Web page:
Aziz Ansari has a bit about how we all would prefer if other people were honest with us but instead we’re all shitty people and just end up ignoring someone when we get asked out by someone we’re not interested in. It’s certainly not better than the “I’m kind of seeing someone,” which we all know is a lie but at least it acknowledges that you’re a human who exists. I think I’m in the majority who prefer any type of response, whether it be a lie or some form of honesty, like “I think we’re better off as friends,” which got dropped on me recently by a four-tool Prospect. Because if you ask someone out – put yourself out there (albeit in text message form for like 99.9% of millennials) – you deserve at least something sent back. If you’re straight up ignored, if you get ghosted on, it fucking blows donkey dick.
Ladies, it’s not easy to just ask someone for a drink or to sushi. We’ve been genetically programmed to fear rejection, so overcoming that genomic hurdle every time we ask you out takes some cohones. And yes, getting rejected is disappointing, but being flat out ignored is even worse. It’s immature and humiliating, and yet it still happens.
Sidenote: I’m not talking about reaching out on Tinder or Hinge or other dating apps and getting no response. I’m talking you’ve either a.) met the person before and got a phone number the old fashioned way or b.) you met on a dating app or site, exchanged numbers and carried the convo on to real texting.
I’ve certainly been ghosted on before. Recently, I met a girl on the subway at like 2 a.m., we flirted, she gave me her number and seemed pretty on board with getting a drink. Then she ghosted when I texted her. It sucked, but you need a short memory in the dating game. Like a shortstop who boots an easy 6-4-3 double play ball, you need to forget it and move on to the next play. But this past week, I got ghosted on in a really bizarre way, which put my mind in a pretzel for a week to the point where I needed to know why I got ghosted. And I think I got a date out of it.
I matched with a cute grad student (and based on intel from her profile, a Southern Jew… swish) a few weeks ago on a dating app and opened with my patented “MFK: Brunch, Sushi, Chipotle.” Anyone who doesn’t immediately kill Chipotle is a lunatic who shouldn’t be trifled with. If we’re killing Chipotle, the conversation should flow naturally. This particular gal married sushi, so that’s where I took the conversation. We chatted a little and then I told her to pick either her favorite sushi spot or mine for an upcoming date. We chose the spot, but couldn’t pick a date. She was leaving town in a few days and the days she had available I couldn’t make it, so I got her number and said I would reach out later that week. I went about my week, logging some late nights in the office and looking forward to sushi and sake with a southern belle. I finally reached out:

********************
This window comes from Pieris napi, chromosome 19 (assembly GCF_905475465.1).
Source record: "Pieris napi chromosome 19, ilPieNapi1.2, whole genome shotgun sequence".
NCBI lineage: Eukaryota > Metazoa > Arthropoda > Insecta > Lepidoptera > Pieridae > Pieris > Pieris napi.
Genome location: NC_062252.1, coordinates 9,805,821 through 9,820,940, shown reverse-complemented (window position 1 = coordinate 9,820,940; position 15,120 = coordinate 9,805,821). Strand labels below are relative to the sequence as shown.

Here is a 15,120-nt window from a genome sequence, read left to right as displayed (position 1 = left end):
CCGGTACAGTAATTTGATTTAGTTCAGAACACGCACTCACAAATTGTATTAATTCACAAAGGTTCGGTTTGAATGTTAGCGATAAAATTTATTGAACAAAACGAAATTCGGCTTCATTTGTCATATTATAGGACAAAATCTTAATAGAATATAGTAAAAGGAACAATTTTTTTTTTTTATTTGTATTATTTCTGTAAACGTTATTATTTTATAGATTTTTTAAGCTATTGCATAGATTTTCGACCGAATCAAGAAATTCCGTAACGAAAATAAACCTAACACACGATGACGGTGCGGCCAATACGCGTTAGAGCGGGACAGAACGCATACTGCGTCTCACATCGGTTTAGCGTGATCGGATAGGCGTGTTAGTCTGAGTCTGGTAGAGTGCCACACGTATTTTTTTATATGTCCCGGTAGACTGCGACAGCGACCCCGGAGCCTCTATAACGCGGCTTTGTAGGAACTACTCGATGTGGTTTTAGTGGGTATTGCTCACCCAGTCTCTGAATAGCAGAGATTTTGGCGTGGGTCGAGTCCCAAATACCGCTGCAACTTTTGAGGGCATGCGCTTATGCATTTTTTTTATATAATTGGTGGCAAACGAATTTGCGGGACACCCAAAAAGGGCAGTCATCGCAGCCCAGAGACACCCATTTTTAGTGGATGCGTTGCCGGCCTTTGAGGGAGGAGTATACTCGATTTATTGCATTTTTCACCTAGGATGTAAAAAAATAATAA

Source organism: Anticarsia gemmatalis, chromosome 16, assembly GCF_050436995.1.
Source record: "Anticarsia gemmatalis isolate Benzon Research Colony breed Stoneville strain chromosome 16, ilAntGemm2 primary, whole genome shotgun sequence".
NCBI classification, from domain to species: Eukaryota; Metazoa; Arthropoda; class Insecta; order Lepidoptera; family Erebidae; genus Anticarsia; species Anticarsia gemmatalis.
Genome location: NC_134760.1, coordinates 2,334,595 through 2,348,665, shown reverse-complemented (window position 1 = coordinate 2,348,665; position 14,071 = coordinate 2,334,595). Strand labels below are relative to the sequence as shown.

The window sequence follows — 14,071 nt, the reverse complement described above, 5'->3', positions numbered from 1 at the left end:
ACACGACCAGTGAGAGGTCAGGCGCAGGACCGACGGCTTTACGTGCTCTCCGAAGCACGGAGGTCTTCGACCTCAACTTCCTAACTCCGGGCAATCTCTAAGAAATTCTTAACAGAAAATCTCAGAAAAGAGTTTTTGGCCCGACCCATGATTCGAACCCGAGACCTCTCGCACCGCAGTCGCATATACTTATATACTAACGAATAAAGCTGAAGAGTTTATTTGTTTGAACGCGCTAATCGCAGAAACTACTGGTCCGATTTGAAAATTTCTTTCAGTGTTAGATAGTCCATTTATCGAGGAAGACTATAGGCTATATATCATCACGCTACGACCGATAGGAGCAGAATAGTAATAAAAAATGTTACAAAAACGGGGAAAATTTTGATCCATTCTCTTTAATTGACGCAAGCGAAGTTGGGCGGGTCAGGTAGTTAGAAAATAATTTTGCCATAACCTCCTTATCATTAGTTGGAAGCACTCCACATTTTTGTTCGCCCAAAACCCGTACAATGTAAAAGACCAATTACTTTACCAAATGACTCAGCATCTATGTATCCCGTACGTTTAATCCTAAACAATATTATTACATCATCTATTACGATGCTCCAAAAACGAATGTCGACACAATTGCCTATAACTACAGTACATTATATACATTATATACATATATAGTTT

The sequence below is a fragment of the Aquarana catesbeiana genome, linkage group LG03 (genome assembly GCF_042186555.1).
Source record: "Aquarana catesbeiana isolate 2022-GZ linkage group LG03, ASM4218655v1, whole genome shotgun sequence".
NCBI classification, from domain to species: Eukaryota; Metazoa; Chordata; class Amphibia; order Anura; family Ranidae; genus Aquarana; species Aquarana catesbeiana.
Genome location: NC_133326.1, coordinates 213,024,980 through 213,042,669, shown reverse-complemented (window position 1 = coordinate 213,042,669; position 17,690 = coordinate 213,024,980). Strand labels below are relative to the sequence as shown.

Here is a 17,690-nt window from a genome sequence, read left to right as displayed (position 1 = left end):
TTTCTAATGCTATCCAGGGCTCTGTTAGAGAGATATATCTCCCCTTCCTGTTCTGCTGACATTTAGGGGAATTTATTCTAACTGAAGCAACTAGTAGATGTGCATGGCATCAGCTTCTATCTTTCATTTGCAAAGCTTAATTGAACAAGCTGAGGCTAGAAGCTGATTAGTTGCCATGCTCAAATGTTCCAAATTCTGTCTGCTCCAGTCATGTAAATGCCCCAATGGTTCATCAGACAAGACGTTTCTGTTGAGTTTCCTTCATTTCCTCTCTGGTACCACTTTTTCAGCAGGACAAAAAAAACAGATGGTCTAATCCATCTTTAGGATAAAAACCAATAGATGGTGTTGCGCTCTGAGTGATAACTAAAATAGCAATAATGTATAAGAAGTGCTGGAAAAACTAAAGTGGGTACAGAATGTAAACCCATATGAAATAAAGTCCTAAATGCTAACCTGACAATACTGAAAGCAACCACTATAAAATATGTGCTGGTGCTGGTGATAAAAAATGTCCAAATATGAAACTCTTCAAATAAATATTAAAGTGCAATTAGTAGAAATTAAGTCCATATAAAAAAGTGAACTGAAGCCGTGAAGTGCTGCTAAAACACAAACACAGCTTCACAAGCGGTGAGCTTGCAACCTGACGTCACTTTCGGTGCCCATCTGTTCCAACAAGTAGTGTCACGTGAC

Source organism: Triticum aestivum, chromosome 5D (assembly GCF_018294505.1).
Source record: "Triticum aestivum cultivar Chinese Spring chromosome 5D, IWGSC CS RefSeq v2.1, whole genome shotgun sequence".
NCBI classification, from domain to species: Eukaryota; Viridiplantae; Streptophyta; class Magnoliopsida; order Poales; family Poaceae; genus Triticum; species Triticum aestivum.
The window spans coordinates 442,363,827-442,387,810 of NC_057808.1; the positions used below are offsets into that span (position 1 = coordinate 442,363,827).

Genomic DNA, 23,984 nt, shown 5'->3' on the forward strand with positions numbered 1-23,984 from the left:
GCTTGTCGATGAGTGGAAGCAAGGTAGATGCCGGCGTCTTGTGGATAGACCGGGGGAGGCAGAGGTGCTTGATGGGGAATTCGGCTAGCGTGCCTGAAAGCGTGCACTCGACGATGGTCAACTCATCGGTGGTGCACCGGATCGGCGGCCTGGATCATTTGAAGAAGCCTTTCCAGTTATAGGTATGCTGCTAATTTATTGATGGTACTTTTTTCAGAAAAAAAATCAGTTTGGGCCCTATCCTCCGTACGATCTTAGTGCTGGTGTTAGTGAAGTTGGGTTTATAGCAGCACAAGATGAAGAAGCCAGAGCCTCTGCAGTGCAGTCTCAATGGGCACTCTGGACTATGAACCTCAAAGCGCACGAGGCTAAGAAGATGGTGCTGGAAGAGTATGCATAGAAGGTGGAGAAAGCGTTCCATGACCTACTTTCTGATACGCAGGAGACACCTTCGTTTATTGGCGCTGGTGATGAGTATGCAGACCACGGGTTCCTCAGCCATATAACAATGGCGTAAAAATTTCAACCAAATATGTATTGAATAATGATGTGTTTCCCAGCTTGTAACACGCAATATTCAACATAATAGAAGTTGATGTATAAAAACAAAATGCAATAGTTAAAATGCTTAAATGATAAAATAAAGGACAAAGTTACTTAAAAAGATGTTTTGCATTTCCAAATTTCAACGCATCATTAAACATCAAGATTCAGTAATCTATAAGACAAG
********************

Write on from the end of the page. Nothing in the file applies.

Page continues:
Me: Hey, it’s Improper Brostonian. Hope you had a good weekend. Have a nice trip and let me know when you’re back and we’ll grab sushi!
Her: Hey Imroper Brostonian! I did, thanks : ) Hope you did too! Sounds great.
Then nothing for almost a week, so I took the ball into my court.
Me: Hey! How was your trip? We should grab sushi this week.
Silence. Ten days of it. This wouldn’t be so unusual if we’d met at the bar or something. But the fact that we met on a dating app, both of us consciously swiping right, then engaging in a conversation which led to plans to a date, a number exchange, all of it, then a ghost? We really hadn’t talked much, so I didn’t think it was something I said. And if she stalked me on social media she’d have seen the way I look in my app pics are exactly what I look like in real life (a ruggedly handsome Jew boy built like a DIII fullback). I couldn’t wrap my head around the ghosting. After the ten days of silencio, it had eaten away at me. I had to know. I had to know why I’d been ghosted on. So I took a shot from Steph Curry range and asked her.
Me: Hey, I’m not planning on getting a response from this; if I get one, great, if not, I’m in the same place I started. I’m doing a little market research to improve my dating game. Why’d you ghost on me? I was pretty excited we matched because I thought your profile was awesome and thought you’d be the kind of person I’d want to bother to get to know. Thought we would have a good time getting sushi or drinks or whatever. And it seemed like you were on board w/ the idea and then you ghosted. It’s not like I’ve never done it or been ghosted before, but never after someone agreed to meet up.
Then I turned my phone off and got on a Boston-bound flight out of San Francisco. In retrospect, not the brightest idea because it would appear based on the timestamps that she responded immediately, then got nothing back from me for six hours and I came across as a ghoster. Oops.
But she responded, and apologized like crazy for not responding. I’m not going to go into the details, but she said she got distracted and she’d understand if I didn’t want to go through with the date. I’ve got to be honest, I was flabbergasted that I was able to resuscitate the conversation, and I think we’re going to get together next week.
Next time you get ghosted, don’t have too much pride for the double text or the Steph Curry shot from deep, because you never know why someone ghosted on you. At the end of the day, what do you got to lose? .
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